Tennessee Ernie Ford (Wikimedia
Tennessee Ernie Ford was a country and western star who enjoyed crossover success, thanks to a unique sound that set his songs apart from the rest of the music on the top of the 1950s charts. While most of the hottest artists of his day were singing strings-heavy pop or the earliest rock-n-roll songs, Ford gave us a stripped-down arrangement of a coal mining song – and he dominated both the country and pop charts with it.
That song was “Sixteen Tons,” and Ford’s 1955 version of it held the No. 1 spot on both charts for several months. Much of the music it was up against was bouncy and carefree, but “Sixteen Tons” was no bubblegum pop song. It was heavy music about a somber subject, and it captured the hearts of radio listeners.
“Sixteen Tons” was Tennessee Ernie Ford’s greatest success, but it was far from his only popular song. He caught the attention of both country and pop audiences six years earlier with his first crossover single, “Mule Train.” Hitting the airwaves on the exact same day a version by Bing Crosby did, Ford’s “Mule Train” topped the country charts and made it to the top 10 for pop. (Crosby’s version outperformed Ford’s on the pop chart, but didn’t really reach country listeners.)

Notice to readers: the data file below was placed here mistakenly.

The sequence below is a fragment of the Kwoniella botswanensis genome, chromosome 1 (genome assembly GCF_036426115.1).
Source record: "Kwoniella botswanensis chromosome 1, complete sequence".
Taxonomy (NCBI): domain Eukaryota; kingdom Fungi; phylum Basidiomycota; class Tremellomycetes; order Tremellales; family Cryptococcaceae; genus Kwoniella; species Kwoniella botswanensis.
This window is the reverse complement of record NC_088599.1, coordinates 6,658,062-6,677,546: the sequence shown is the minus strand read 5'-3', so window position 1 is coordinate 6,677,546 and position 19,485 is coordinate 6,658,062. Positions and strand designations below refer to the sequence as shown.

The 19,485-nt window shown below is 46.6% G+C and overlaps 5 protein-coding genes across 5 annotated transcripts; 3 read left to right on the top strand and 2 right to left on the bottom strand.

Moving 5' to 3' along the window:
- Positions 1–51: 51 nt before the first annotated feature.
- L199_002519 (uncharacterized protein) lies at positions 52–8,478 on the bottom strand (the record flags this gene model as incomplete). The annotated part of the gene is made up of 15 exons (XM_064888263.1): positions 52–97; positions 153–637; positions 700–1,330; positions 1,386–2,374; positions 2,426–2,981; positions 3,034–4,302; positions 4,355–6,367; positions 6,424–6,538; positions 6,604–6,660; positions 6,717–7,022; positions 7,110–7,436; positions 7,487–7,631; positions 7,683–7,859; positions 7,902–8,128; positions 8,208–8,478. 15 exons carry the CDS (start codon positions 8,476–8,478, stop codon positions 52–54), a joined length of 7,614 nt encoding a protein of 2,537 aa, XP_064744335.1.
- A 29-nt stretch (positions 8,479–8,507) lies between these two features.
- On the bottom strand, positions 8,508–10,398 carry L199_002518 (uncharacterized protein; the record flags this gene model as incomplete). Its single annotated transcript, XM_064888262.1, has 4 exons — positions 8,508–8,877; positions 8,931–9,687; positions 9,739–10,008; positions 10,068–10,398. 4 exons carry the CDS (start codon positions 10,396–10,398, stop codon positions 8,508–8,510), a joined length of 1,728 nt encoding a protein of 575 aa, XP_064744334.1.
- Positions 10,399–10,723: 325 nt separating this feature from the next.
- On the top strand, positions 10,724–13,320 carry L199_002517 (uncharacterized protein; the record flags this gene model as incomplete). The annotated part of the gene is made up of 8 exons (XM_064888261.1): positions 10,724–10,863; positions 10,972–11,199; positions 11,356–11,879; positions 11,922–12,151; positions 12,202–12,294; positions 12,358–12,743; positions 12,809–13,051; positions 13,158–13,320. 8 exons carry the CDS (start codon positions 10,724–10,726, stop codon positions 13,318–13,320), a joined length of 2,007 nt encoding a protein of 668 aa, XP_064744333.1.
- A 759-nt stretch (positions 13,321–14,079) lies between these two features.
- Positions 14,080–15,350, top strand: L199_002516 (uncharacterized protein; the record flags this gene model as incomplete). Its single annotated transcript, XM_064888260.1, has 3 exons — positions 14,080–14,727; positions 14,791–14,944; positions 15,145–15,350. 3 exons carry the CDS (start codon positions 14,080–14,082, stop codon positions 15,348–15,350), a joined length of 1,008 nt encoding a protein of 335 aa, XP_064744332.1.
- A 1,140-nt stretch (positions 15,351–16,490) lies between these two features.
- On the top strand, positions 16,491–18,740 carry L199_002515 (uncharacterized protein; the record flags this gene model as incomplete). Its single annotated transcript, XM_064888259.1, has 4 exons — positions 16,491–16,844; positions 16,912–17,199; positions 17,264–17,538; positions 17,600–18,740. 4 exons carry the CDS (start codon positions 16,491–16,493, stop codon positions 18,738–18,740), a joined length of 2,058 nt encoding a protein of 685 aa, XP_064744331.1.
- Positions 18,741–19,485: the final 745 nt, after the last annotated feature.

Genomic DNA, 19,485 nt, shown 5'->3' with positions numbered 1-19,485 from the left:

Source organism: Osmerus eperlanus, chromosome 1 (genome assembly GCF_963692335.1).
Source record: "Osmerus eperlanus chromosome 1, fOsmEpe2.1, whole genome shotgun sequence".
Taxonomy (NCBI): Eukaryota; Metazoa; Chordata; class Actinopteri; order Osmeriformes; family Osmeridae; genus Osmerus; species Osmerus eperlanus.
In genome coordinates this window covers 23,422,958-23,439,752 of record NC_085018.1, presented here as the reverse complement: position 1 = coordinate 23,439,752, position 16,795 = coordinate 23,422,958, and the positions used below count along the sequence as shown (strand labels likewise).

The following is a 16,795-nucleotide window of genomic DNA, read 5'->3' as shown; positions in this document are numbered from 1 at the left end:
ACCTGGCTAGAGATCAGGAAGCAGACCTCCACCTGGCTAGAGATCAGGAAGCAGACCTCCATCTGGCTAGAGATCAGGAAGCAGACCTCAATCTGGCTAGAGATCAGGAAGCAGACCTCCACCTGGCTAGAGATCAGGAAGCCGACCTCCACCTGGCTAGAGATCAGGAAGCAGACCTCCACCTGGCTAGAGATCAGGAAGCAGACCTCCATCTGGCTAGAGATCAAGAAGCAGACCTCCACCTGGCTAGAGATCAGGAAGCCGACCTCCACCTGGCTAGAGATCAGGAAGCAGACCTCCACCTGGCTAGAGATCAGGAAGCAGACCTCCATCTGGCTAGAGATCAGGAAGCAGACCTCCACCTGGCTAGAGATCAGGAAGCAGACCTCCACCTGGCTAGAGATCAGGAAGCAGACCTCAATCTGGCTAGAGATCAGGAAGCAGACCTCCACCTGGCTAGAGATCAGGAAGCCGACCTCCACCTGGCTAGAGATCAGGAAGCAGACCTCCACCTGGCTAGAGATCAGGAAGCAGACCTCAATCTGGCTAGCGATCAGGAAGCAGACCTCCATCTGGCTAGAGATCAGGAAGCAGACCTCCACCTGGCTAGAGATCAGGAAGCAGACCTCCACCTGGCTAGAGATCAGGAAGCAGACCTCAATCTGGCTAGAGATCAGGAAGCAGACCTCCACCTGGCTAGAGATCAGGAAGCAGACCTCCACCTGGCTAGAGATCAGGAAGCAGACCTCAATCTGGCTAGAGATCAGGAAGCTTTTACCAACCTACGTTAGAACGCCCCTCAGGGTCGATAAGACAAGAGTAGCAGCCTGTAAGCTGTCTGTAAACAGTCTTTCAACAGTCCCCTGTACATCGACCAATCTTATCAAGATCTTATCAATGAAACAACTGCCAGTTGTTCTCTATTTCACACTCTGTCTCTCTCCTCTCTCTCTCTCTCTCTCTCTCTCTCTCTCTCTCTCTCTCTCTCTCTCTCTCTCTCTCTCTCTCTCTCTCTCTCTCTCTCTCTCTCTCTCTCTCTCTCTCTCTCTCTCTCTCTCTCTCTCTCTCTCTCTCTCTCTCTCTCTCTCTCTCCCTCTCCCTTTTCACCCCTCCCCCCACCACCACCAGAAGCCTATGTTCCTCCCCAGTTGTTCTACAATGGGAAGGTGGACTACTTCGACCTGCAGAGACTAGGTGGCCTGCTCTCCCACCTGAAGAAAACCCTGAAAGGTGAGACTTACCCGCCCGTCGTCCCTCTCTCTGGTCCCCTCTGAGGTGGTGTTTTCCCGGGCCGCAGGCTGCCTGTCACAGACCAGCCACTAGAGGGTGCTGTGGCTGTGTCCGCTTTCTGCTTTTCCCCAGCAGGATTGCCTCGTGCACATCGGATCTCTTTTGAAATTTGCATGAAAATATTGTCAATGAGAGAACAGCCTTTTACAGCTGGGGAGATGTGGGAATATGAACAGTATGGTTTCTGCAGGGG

Also popular on both charts – and with kids across the country who’d caught Davy Crockett fever – was Ford’s recording of “The Ballad of Davy Crockett.”
Ford’s fans learned that he had a talent for comedy as well as music when he appeared on several episodes of I Love Lucy, playing country bumpkin Cousin Ernie.
Ford would have turned 94 years old today. We wish we could extend a happy birthday wish to him, but it’s been more than 20 years since he died at age 72. The 1950s loved Tennessee Ernie Ford, and we love him too.
Written by Linnea Crowther